Violent crime continues to rise in many cities across America. Experts agree that poverty, addiction, and mental health are contributing factors. In the wake of the pandemic, precincts are struggling with officer shortages, and officers continue to deal with too many calls outside of their training scope that take them away from focusing on serious crime. As a result, many Americans feel less safe and secure in their communities than they did just a few years ago.
It’s time to implement innovative, evidence-based approaches to supporting law enforcement, tackling crime, and making communities safer.
The “Unbundle Policing: Reimagine Public Safety” challenge, led by Stand Together Ventures Lab and MIT Solve, supported hundreds of entrepreneurs in reducing unnecessary policing activity to help law enforcement stem violent crime and make their communities safe.
Unbundling policing means rightsizing the role of law enforcement by offloading certain police functions to community-based solutions. Developing new technologies and innovations allows law enforcement to focus time and resources on tackling violent crime and keeping our communities safe.
This could look like:
- Alternatives to deploying police for non-violent 911 calls that don’t require armed responses, like noise complaints or traffic enforcement.
- Alternatives to police-enforced legal sanctions, particularly those related to mental illness or substance use disorders.
- Improved approaches to recruiting, training, evaluating, and supporting police officers in their roles.
While more than 250 entrepreneurs participated in a twelve-week design sprint Incubator, 11 entrepreneur teams were ultimately selected to participate in the Accelerator — a six-month program that provided organizations $50,000 and wraparound support to pilot and scale their solutions across the United States.
The Accelerator culminated in August with a “Demo Day” where entrepreneurs pitched their solutions, learnings, and plans for future growth to investors, practitioners, and experts in the fields of policing, crisis response, and community development.
We’re proud to announce that Stand Together Trust is awarding $750K in total grant funding to the following innovative organizations.
For more than 12 years, LCLC has been preventing violence in four of Chicago’s most segregated, under-resourced, and heavily policed neighborhoods by providing legal services and promoting juvenile and young adult diversion models. Because of the Center’s work, 87% of its active clients have not been rearrested for a new case or a technical violation. It has also substantially reduced the overall burden on police and prosecutors, allowing them to focus on crimes that ought to be adjudicated through the criminal system. Recently, it has launched a new effort to scale to all 77 neighborhoods in the Chicagoland area.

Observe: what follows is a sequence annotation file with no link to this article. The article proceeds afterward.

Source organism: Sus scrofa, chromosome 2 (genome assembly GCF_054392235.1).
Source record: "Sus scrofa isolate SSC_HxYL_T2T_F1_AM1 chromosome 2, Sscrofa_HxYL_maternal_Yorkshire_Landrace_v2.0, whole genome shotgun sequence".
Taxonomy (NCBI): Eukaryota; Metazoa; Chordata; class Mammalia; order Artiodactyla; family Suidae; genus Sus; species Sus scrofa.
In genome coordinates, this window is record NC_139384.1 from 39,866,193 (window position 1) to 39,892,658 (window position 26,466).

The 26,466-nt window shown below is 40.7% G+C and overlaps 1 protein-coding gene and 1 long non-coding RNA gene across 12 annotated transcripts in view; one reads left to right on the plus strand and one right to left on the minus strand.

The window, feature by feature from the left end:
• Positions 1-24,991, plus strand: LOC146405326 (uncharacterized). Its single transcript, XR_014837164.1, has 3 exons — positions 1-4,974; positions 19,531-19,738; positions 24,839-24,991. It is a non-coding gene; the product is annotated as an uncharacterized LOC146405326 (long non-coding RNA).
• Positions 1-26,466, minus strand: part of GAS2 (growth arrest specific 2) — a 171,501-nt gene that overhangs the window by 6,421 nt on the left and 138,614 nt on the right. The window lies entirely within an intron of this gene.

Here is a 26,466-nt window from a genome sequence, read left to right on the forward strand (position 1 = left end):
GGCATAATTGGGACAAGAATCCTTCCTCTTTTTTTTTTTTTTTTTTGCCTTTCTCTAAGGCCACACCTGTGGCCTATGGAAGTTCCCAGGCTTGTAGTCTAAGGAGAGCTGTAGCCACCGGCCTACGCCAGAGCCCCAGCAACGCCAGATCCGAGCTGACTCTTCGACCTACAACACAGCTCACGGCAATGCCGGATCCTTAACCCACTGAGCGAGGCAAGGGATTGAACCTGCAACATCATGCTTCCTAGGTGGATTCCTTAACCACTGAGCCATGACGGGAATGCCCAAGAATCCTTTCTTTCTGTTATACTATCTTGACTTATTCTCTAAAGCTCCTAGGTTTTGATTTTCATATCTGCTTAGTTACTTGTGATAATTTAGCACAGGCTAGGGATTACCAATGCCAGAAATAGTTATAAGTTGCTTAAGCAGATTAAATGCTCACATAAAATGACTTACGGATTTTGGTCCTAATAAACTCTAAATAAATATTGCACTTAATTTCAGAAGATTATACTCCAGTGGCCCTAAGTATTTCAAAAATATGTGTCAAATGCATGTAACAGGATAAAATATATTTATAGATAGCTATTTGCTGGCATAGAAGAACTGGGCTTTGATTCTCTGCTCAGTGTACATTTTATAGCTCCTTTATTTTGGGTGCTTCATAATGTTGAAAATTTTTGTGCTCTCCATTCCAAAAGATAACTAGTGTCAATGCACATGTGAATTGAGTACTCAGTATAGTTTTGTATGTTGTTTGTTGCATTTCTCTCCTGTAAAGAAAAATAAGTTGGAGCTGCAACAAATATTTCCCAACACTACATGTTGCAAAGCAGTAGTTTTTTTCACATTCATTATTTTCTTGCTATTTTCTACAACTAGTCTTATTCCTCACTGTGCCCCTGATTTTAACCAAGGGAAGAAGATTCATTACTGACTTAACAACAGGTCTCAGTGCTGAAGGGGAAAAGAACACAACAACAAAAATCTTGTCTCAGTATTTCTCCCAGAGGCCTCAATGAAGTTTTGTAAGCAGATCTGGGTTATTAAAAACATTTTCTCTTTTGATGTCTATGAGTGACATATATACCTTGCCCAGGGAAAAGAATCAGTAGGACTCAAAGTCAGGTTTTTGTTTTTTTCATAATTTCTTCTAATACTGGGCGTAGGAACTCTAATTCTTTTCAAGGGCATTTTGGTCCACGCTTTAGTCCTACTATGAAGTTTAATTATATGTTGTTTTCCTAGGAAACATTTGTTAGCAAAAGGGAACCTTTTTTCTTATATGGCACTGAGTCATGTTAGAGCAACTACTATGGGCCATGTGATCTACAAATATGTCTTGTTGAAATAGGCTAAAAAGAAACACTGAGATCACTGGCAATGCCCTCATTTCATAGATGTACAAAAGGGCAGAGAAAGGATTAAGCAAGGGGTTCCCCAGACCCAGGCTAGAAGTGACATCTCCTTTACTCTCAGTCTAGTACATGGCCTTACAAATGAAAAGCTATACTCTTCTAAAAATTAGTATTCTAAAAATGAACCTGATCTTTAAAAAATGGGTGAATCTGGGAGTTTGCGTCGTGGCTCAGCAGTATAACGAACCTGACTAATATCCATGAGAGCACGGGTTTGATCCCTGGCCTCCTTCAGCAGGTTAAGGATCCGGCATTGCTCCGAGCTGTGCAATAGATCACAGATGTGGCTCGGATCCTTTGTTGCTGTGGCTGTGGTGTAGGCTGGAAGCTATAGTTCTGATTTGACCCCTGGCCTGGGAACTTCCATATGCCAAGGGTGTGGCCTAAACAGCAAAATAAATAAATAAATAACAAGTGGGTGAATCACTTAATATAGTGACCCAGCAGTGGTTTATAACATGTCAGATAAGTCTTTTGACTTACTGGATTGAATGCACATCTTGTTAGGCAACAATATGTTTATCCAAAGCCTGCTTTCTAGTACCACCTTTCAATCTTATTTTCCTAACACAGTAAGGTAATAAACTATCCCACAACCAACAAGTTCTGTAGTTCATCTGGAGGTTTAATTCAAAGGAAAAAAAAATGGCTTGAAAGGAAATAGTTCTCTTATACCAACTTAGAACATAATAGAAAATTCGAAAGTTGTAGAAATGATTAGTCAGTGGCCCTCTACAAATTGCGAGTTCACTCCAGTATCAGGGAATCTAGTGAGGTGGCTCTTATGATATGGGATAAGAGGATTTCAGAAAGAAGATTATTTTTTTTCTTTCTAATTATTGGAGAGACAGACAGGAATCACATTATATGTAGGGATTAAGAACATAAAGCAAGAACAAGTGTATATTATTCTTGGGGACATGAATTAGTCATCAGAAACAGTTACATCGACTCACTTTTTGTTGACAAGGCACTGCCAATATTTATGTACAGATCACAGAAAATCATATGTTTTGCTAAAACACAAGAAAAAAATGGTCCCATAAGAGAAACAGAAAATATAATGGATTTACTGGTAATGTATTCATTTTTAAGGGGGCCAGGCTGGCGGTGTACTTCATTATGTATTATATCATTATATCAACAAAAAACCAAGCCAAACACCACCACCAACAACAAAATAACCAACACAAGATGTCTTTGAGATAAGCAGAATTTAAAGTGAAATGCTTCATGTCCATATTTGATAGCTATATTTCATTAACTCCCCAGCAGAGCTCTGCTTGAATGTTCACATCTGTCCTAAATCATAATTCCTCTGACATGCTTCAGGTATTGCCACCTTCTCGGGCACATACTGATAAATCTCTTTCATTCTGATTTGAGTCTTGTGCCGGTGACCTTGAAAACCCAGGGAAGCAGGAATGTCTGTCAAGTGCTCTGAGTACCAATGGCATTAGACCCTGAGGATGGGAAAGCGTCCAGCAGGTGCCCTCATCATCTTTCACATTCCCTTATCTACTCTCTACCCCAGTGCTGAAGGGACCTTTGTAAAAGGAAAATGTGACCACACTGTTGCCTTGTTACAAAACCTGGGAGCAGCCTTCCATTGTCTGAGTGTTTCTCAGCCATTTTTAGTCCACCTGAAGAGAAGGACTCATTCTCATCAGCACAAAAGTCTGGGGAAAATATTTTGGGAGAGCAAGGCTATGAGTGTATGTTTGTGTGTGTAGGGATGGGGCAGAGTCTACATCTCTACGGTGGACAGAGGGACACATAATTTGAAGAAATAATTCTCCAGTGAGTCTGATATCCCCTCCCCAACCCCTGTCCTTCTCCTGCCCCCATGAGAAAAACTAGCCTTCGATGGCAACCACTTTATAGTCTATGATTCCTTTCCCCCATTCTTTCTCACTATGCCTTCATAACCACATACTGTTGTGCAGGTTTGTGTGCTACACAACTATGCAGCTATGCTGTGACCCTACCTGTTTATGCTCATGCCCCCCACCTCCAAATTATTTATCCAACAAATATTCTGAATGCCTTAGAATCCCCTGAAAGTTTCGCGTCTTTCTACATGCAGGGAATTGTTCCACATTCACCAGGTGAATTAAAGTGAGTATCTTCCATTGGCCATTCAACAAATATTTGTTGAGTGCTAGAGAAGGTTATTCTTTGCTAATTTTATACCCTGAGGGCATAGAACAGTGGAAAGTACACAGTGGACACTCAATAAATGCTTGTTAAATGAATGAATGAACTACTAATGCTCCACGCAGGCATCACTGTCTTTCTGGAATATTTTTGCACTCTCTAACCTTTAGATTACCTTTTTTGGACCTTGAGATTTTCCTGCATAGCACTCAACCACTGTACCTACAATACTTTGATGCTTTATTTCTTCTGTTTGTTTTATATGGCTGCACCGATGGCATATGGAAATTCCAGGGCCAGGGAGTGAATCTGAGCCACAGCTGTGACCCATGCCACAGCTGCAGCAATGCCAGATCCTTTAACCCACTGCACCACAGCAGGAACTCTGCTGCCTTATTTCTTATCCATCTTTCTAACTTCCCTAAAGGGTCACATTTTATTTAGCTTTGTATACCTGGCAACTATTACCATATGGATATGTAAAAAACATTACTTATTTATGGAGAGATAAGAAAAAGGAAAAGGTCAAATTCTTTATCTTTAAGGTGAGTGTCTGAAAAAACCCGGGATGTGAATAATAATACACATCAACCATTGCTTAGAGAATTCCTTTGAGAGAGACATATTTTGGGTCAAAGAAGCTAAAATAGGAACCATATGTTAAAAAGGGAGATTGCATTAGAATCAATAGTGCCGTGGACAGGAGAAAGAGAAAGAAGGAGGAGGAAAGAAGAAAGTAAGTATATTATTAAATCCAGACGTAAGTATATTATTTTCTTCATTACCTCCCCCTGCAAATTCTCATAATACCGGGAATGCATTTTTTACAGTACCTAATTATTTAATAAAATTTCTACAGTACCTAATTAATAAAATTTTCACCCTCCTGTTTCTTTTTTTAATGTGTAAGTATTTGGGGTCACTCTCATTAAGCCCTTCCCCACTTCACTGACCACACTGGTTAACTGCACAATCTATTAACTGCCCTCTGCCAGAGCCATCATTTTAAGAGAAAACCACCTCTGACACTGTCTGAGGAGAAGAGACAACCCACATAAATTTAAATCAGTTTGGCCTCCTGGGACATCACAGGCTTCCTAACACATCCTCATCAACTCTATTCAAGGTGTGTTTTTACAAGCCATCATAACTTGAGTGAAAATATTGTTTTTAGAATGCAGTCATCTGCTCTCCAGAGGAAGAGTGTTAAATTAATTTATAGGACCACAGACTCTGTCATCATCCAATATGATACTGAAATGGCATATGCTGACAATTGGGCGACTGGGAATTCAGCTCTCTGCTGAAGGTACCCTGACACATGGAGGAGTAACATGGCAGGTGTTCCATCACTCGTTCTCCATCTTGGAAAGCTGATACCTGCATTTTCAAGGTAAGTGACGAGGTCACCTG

Through STT’s partnership, LCLC will be able to offer its legal expertise to community organizations that offer assistance with employment, education, trauma counseling, health and mental health care, entrepreneurship, mentoring, housing, spiritual guidance, sports, violence prevention, and substance use treatment.
New Blue equips police officers to drive policing improvements from within. Through STT’s partnership, New Blue will be able to grow its year-long officer fellowship program that teaches officers to implement bottom-up solutions to improve police culture in their departments and foster improved trust and collaboration with their communities. New Blue helps officers identify problems with practices and procedures, produce solutions in partnership with communities, and measure impact.
A significant percentage of 911 calls aren’t emergencies that need a police response. Reaching alternative providers who can respond to callers should be simple and accessible to all.
accesSOS provides a free mobile web app that makes emergency help accessible for the 37 million Americans with traditional barriers to calling (e.g., deaf people, non-English speakers, etc.). accesSOS texts a message that gets repeated to 911 dispatchers and alternative responders such as 311, which addresses non-emergency situations like finding housing for those experiencing homelessness. With STT funding, accesSOS will increase its staff, incorporate 988 mental health emergency responses into its app, translate the app into 12 languages, and pilot it in a major city.
Recent turmoil in America has only exacerbated an “us vs. them” approach to policing, leading to more tension between police and citizens. To change this, law enforcement officers need resources to help them address the impact of trauma on their own behavior.
Roca’s Rewire solution was developed through a partnership with Massachusetts General Hospital. It is a cognitive-behavioral therapy (CBT) approach that can be taught, practiced, and mastered in community settings. Through STT’s support, Roca will deliver Rewire to law enforcement via a “train-the-trainer” approach to help departments foster more empathetic, less instinctual responses to high-stress situations from their officers.
To learn more about the Unbundle Policing project and solutions that actually work, visit https://stventureslab.com/unbundle-policing/